The organisation thanked the winning nation's broadcaster for its "wholehearted cooperation and commitment in exploring all scenarios" and said it shared in "their sadness and disappointment", adding it would continue to support them.
"As a result of this decision, in accordance with the rules and to ensure the continuity of the event, the EBU will now begin discussions with the BBC, as this year's runner-up, to potentially host the 2023 Eurovision Song Contest in the United Kingdom," the statement read.
"It is our full intention that Ukraine's win will be reflected in next year's shows. This will be a priority for us in our discussions with the eventual hosts."
A BBC spokesman added: "We have seen the announcement from the EBU. Clearly these aren't a set of circumstances that anyone would want. Following their decision, we will of course discuss the BBC hosting the Eurovision Song Contest."
Downing Street welcomed the possibility of the UK hosting Eurovision if Ukraine cannot, pledging to ensure it would "overwhelmingly reflects Ukraine's rich culture, heritage and creativity".
"Ukraine's victory... was richly deserved and as the rightful winner the government's firm wish has been to see next year's contest hosted there," said a government spokesperson.
"If the EBU decides the competition can't go ahead in Ukraine, we would of course welcome the opportunity to work closely with Ukraine and the BBC to host it here in the UK."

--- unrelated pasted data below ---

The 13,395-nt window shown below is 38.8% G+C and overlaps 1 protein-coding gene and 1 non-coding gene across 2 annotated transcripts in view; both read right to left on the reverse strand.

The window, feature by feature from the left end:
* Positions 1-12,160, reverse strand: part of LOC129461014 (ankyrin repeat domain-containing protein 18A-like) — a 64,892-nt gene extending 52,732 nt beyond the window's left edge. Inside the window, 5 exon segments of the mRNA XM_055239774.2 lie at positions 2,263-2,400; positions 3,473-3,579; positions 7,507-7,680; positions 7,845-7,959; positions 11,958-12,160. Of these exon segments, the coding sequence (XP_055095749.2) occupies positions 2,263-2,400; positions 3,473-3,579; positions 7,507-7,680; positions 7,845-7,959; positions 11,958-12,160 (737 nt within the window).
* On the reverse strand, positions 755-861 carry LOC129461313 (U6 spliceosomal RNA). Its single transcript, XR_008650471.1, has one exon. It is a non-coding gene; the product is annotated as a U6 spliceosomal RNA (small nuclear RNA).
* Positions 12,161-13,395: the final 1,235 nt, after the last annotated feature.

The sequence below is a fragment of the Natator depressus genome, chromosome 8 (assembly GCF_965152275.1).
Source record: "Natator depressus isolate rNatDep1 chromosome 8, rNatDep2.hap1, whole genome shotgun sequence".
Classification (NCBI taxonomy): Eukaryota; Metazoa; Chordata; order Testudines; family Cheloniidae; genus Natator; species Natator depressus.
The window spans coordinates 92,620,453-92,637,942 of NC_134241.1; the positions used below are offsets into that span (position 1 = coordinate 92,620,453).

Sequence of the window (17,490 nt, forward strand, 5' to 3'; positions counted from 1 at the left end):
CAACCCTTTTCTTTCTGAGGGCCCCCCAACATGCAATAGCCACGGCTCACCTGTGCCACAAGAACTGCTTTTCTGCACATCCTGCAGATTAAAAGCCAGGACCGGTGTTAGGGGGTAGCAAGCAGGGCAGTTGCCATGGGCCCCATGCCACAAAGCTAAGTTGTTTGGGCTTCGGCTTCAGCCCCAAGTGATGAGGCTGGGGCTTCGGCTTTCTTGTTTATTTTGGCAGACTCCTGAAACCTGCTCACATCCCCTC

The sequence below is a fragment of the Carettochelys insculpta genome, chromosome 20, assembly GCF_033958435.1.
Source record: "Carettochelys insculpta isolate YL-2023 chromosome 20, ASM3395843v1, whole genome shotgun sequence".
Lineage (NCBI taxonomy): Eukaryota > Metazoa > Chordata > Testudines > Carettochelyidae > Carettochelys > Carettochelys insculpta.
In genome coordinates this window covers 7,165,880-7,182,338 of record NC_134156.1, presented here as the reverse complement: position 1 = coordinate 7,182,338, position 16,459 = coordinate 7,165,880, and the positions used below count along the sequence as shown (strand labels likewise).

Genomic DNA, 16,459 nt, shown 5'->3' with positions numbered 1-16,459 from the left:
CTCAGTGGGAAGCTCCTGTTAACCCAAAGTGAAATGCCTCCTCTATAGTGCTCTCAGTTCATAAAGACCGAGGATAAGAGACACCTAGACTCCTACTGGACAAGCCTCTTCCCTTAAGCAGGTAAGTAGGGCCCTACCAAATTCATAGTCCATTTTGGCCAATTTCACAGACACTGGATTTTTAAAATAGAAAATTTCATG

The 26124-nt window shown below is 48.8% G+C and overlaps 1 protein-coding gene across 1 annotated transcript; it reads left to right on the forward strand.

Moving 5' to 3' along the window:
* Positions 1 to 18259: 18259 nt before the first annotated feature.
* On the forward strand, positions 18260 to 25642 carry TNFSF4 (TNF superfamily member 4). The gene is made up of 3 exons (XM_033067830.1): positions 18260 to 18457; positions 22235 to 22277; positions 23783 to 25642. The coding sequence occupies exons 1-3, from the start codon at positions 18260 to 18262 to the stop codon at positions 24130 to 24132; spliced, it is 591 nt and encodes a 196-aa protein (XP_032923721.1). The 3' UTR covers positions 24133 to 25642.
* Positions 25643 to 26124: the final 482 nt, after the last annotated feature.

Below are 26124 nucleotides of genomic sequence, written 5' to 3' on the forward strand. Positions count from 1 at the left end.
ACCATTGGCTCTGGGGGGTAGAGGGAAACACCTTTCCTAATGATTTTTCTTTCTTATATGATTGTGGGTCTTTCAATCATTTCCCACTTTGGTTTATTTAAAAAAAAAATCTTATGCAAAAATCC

They added the government was also committed to "building on the ongoing partnership between our two countries".
Ukraine winners' pleaAsked if the government would help the BBC with the costs, the spokesman said "we're slightly getting ahead of ourselves in terms of the process".
Kalush Orchestra ended their performance in Turin last month with a plea: "Please help Ukraine, help Mariupol, help Azovstal right now."
They went on to sell their trophy for $900,000 (£712,000; €838,000) to raise money for the war effort.
Russia's invasion of Ukraine prompted Eurovision organisers to ban them from competing.
Said venue has a gap in its calendar for the time period required too…I've just heard that on the news.
Apparently Nicola Sturgeon has tweeted that she knows of a venue on the banks of the Clyde that would be suitable .... !!
Ho, hum ... nothing to see here, move on!
The Eurovision Song Contest will take place in the UK next year, it has been confirmed.
The show's organisers decided the event could not be held in the winning country, Ukraine, due to the ongoing war following Russia's invasion.
The UK came second in this year's contest, so the European Broadcasting Union (EBU) opened talks with the BBC.
It's not yet known which city will host, but cities including Glasgow and Manchester have expressed an interest.
The UK has a number of places with suitable arenas, accommodation and international transport links.
Leeds, Liverpool, Newcastle, Birmingham, Aberdeen, London, Brighton, Belfast and Cardiff could also be in the running.
Cities will have to prove they have the right facilities and go through a bidding process.